Happy birthday, late President Washington or happy President’s Day! I’m not really sure what kind of celebration is expected on this day. I’ll do what my Mondays usually hold-getting things in order for the week ahead.
For some reason I don’t feel like dwelling on the weekend-not that it was bad, it was fairly relaxing but that could’ve been the Nyquil/Dayquil. I often wonder if a medicated life would be worthwhile since my Dayquil days mellow me out and Nyquil nights help me sleep but don’t think I am recommending that, dear readers. We received more snow though so that’s never good in my mind. Greg and I went out, even though I still have a horrible cold/sinus problem going on, and we watched more movies (you might notice how often we do this…that’s really all there is to do here in the winter, if you don’t have money to spend).
Another thing to do (and we did) was watch the Olympics. I love when they roll around. I remember watching the games as a family event growing up. I don’t know about you but I am a blubbering baby with some of the stories or filled with such hope/inspiration for the person or couple that struggled throughout their career to get to compete in the Olympics, their goal. I am rarely blown away by the story of a football/baseball/basketball player or golfer…people notice them frequently; it’s a rare and fleeting moment of spotlight with figure skaters and other Olympic athletes. Thus, I am not impressed with the other athletes or Ich bin nicht impressed (that’s for my chuckles).
I was especially taken by the story of the Chinese figure skating couple, Shen Xue and Zhao Hongbo. They have been skating together for 18 years and were married in 2007. He is 37 and she, I think, 31…old in the world of a competitor but they hadn’t won any Olympic gold together. In 2002, they had won the first Chinese World Championship, among several other medals. Like many hardworking, focused competitors both had injuries, some serious to contend with, that hindered (only slightly) their performances. The couple seems completely enamored with one another and their performances just flow (as if it took nothing to do), although once you get a glimpse into how much work they put into it, your mind would be blown.
It’s not just these two; I have been in awe of the mogul skiers. Greg said that he could see me doing this but that would be difficult since I don’t ski. When I see the skiing activities (and speed skating) I think how badass…I don’t even like that word but that’s what comes to mind. When I was younger, I thought that I could try speed skating. Why? Because I was good at roller skating…then I realized I am not much of an ice skater and that dream stopped.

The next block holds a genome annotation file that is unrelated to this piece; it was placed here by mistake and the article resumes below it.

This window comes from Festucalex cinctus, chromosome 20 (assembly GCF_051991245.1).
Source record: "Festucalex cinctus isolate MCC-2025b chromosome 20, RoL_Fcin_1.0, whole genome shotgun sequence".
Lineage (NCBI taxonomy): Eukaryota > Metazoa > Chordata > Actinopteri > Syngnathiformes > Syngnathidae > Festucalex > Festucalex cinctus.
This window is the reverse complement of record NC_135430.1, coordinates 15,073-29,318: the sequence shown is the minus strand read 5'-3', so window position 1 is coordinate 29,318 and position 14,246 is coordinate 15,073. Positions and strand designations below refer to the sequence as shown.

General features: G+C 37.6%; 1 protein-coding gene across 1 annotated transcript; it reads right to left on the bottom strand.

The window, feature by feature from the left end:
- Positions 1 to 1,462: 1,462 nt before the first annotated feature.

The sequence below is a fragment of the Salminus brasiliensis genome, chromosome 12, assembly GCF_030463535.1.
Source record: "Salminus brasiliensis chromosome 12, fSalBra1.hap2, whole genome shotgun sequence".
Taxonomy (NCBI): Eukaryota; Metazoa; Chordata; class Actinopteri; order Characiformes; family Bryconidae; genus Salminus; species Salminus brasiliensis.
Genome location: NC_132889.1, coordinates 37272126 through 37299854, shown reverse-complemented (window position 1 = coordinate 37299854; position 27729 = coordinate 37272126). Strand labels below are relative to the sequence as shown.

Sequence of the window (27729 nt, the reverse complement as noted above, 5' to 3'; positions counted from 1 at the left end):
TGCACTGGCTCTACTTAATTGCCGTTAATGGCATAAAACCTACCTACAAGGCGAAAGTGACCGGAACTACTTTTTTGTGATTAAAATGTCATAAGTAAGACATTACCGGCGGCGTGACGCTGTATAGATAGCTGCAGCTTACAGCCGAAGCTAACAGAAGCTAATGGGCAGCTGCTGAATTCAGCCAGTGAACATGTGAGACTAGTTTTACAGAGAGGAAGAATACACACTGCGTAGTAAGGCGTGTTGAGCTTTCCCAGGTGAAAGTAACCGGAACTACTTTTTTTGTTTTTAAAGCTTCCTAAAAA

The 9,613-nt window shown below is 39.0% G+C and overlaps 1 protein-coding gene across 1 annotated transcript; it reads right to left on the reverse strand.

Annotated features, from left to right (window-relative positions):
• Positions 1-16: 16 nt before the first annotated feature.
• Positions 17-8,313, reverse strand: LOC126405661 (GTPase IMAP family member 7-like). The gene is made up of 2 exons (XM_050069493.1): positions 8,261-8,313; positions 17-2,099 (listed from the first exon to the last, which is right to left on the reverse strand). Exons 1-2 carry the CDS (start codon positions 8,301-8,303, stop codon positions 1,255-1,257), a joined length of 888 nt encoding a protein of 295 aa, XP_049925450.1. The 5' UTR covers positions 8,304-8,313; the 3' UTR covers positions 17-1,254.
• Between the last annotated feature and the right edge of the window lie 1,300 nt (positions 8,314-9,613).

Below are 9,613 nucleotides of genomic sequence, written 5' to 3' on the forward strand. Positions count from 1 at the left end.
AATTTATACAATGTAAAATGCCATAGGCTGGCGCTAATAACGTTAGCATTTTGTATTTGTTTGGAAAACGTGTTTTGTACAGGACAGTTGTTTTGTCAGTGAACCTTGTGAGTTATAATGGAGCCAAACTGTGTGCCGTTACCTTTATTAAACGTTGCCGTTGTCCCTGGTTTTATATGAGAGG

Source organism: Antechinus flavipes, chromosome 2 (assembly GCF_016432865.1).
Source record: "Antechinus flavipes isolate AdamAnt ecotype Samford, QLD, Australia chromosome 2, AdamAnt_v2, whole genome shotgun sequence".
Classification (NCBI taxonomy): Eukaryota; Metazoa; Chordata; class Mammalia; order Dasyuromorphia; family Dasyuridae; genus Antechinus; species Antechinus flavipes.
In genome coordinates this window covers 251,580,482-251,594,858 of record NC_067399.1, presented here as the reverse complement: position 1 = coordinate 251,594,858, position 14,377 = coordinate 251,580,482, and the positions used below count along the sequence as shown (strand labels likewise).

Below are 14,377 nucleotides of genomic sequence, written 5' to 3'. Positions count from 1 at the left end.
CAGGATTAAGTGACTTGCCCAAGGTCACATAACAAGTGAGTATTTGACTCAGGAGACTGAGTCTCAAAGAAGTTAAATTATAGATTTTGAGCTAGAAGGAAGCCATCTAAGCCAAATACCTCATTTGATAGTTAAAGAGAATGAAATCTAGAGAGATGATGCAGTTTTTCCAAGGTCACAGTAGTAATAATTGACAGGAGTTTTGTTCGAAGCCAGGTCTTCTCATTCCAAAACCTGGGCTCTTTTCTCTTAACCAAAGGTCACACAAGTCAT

However, the “lugers” scare me and I don’t think I could ever watch that in person. When I heard about the Georgian athlete dying in practice, it sealed the deal that I do not like that “sport.” I went tobogganing in middle school, with my friend and her family, and I’m pretty sure that experience turned me off to anything like it. I was worried that my fingers were going to be chopped off. Sure the actual speed was fun but I don’t even like to put my fingers in bowling balls (for fear that they will be stuck or have to be chopped off, one reason that I don’t bowl-another would involve the time that I hit the ceiling and threw the ball backward towards my friends on the same visit- I’d basically had my fill of bowling…and I know it takes skill to play but if an overweight man can be called an athlete, I don’t get the appeal. No offense to my uncle Ellis who is an excellent bowler.)
I should move on, I think I said too much. A week ago I wanted an easy meal and Greg wanted something besides beef or chicken. I think it was kismet because I happened to be looking in my Real Simple magazine and saw a 7 ingredient meal: prosciutto-wrapped pork with sweet potatoes and pears. Lovely. The only issue with this dish was that it was supposed to serve 4 but I felt like it fed the 2 of us quite well (due to the amount of inedible fat on the pork). If you are serving 4, maybe serve a salad or some bread alongside. I particularly loved the prosciutto and honey combination-salt and a hint of sweetness on pork is a winner.
Prosciutto-Wrapped Pork with Sweet Potatoes and Pears from Real Simple magazine
Serves 2 (they say 4)
1 lb. sweet potatoes, peeled and cut into wedges
2 red Bartlett pears, cut into wedges
2 tbsp olive oil
8 sprigs fresh thyme
1 piece pork tenderloin (1 1/4 lb.)
¼ lb. thinly sliced prosciutto
1 tbsp honey
Heat the oven to 425. On a large rimmed baking sheet, toss the sweet potatoes, pears, oil, thyme, ½ tsp salt and ¼ tsp pepper. Roast for 15 minutes.
Meanwhile, wrap the pork in the prosciutto, overlapping the slices to cover the pork completely. Push the vegetables to the edges of the baking sheet, place the pork in the center, and drizzle the pork with the honey. Roast until the pork is cooked through and the sweet potatoes and pears are tender, 20 to 25 minutes. Let the pork rest for at least 5 minutes before slicing. Serve with the sweet potatoes and pears.